Species Spotlight – Eragrostis spectabilis (purple lovegrass)
Eragrostis spectabilis (purple lovegrass) is a ubiquitous native grass in the Piedmont, Coastal Plain, and New England physiographic provinces and occurs in at least a few counties for all states east of the Rockies. Most commonly found in dry, rocky areas or along mown rights of way in full sun and with little competition. An excellent species for infertile, urban soils where a colorful natural-like aesthetic is desired. The grass blade clump itself is quite modest; its the flower heads that reach up and turn an authentic reddish-purple color for a few weeks in early fall. The colors in the picture below are untouched. The flower/seed heads turn a typical light brown once fully matured and dried.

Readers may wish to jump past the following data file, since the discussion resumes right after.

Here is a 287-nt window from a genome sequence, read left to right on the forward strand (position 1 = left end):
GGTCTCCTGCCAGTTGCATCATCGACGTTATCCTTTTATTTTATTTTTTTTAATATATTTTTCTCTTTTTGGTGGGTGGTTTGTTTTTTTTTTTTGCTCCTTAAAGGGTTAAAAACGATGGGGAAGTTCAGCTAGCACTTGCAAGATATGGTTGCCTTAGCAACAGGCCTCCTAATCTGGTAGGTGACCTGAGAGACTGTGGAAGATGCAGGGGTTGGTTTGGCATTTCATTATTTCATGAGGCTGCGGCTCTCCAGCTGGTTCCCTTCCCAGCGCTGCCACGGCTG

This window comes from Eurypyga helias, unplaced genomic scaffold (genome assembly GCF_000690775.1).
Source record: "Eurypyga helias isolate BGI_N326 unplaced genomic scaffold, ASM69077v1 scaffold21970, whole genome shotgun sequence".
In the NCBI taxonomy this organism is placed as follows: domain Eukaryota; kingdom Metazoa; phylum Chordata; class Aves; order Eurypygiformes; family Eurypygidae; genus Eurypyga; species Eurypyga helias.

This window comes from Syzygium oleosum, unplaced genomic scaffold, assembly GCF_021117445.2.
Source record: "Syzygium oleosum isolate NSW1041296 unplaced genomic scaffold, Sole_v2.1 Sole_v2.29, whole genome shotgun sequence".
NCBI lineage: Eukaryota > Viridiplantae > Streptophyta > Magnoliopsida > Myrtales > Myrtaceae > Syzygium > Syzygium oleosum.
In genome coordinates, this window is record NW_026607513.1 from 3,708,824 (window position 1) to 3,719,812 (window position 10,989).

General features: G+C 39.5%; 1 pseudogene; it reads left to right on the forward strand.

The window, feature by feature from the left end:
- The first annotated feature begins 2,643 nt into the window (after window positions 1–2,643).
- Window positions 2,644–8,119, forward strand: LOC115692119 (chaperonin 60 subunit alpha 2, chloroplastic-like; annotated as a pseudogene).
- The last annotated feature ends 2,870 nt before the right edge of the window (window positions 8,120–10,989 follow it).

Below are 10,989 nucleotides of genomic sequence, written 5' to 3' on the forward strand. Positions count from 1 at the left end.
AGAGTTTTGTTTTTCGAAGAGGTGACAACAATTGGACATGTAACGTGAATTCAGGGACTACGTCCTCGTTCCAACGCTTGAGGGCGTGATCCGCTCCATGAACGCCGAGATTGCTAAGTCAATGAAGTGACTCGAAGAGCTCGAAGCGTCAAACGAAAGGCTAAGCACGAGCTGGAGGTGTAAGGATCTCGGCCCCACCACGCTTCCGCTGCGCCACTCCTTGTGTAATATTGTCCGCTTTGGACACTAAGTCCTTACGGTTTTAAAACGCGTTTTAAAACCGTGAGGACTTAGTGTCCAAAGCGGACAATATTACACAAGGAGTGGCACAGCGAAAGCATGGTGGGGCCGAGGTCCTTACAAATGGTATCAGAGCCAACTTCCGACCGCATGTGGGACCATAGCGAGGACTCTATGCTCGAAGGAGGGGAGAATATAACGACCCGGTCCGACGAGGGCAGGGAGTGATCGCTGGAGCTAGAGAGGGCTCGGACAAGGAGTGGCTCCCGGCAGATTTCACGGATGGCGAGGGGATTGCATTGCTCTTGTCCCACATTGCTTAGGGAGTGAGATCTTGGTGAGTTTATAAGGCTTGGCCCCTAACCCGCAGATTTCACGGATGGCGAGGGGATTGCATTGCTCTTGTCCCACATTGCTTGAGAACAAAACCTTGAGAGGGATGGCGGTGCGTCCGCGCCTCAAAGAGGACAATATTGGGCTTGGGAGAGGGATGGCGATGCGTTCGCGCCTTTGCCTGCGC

One of the best places to observe Eragrostis spectabilis are dry areas under electric utility lines that are regularly maintained by mowing. Easily out-competed by taller, broader species, you’ll find this species in the driest and rockiest places where little else will grow, often in and on the edges of the access roads. Use liberally in dry, upland meadow mixes to provide fast, reliable establishment. Can be used as a nurse species while larger plants become established. Common associates include, Juncus tenuis, Schizachyrium scoparium var. scoparium, Tridens flavus, Euthamia graminifolia, Rosa carolina, Helianthus divaricatus, and other light textured dry-soil native species.
Eragrostis spectabilis is easily grown from seed although seed collection can become a bit tedious as the seeds are about 0.5 mm wide in loose racemes. Seeds are not evident when collected seed heads.
ArcheWild staff threshes, screens, and then uses light puffs of air to separate chaff from the chestnut brown seeds.
There are no current subspecies of purple lovegrass recognized by the USDA.